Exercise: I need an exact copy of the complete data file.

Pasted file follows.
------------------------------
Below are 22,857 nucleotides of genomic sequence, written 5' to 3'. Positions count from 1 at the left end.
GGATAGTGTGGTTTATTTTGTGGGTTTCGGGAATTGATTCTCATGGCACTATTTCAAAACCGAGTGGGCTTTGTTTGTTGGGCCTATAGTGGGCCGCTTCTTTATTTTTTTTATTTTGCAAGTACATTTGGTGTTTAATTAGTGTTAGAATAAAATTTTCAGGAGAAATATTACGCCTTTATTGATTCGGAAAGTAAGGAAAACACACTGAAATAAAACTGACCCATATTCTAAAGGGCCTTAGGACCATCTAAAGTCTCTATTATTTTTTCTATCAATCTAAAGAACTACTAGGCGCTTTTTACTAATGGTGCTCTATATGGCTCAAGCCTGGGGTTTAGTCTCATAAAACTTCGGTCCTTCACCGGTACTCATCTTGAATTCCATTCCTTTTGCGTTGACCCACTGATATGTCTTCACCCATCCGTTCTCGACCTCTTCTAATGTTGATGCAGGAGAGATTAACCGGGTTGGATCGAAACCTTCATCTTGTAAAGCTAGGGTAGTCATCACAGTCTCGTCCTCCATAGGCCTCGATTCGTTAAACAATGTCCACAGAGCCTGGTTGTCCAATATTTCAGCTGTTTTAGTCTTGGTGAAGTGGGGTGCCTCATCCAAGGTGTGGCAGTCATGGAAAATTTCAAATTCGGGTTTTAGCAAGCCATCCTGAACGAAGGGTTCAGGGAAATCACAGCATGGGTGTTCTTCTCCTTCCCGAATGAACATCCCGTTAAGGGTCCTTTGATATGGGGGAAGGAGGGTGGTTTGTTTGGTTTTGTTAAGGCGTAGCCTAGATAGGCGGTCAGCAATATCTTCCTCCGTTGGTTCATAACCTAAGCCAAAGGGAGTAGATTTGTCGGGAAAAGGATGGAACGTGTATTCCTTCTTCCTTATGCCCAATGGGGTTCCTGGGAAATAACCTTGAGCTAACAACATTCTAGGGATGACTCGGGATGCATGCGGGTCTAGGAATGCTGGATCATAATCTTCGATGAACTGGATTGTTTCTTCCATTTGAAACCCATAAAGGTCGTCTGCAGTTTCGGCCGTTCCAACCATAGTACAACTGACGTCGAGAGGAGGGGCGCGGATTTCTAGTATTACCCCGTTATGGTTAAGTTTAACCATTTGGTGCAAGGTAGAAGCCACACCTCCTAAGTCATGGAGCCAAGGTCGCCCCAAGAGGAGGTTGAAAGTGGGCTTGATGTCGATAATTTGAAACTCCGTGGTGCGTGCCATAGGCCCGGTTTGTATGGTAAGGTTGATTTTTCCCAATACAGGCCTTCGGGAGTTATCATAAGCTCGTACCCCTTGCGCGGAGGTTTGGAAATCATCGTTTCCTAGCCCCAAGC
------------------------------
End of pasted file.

Below are 22,857 nucleotides of genomic sequence, written 5' to 3'. Positions count from 1 at the left end.
GGATAGTGTGGTTTATTTTGTGGGTTTCGGGAATTGATTCTCATGGCACTATTTCAAAACCGAGTGGGCTTTGTTTGTTGGGCCTATAGTGGGCCGCTTCTTTATTTTTTTTATTTTGCAAGTACATTTGGTGTTTAATTAGTGTTAGAATAAAATTTTCAGGAGAAATATTACGCCTTTATTGATTCGGAAAGTAAGGAAAACACACTGAAATAAAACTGACCCATATTCTAAAGGGCCTTAGGACCATCTAAAGTCTCTATTATTTTTTCTATCAATCTAAAGAACTACTAGGCGCTTTTTACTAATGGTGCTCTATATGGCTCAAGCCTGGGGTTTAGTCTCATAAAACTTCGGTCCTTCACCGGTACTCATCTTGAATTCCATTCCTTTTGCGTTGACCCACTGATATGTCTTCACCCATCCGTTCTCGACCTCTTCTAATGTTGATGCAGGAGAGATTAACCGGGTTGGATCGAAACCTTCATCTTGTAAAGCTAGGGTAGTCATCACAGTCTCGTCCTCCATAGGCCTCGATTCGTTAAACAATGTCCACAGAGCCTGGTTGTCCAATATTTCAGCTGTTTTAGTCTTGGTGAAGTGGGGTGCCTCATCCAAGGTGTGGCAGTCATGGAAAATTTCAAATTCGGGTTTTAGCAAGCCATCCTGAACGAAGGGTTCAGGGAAATCACAGCATGGGTGTTCTTCTCCTTCCCGAATGAACATCCCGTTAAGGGTCCTTTGATATGGGGGAAGGAGGGTGGTTTGTTTGGTTTTGTTAAGGCGTAGCCTAGATAGGCGGTCAGCAATATCTTCCTCCGTTGGTTCATAACCTAAGCCAAAGGGAGTAGATTTGTCGGGAAAAGGATGGAACGTGTATTCCTTCTTCCTTATGCCCAATGGGGTTCCTGGGAAATAACCTTGAGCTAACAACATTCTAGGGATGACTCGGGATGCATGCGGGTCTAGGAATGCTGGATCATAATCTTCGATGAACTGGATTGTTTCTTCCATTTGAAACCCATAAAGGTCGTCTGCAGTTTCGGCCGTTCCAACCATAGTACAACTGACGTCGAGAGGAGGGGCGCGGATTTCTAGTATTACCCCGTTATGGTTAAGTTTAACCATTTGGTGCAAGGTAGAAGCCACACCTCCTAAGTCATGGAGCCAAGGTCGCCCCAAGAGGAGGTTGAAAGTGGGCTTGATGTCGATAATTTGAAACTCCGTGGTGCGTGCCATAGGCCCGGTTTGTATGGTAAGGTTGATTTTTCCCAATACAGGCCTTCGGGAGTTATCATAAGCTCGTACCCCTTGCGCGGAGGTTTGGAAATCATCGTTTCCTAGCCCCAAGC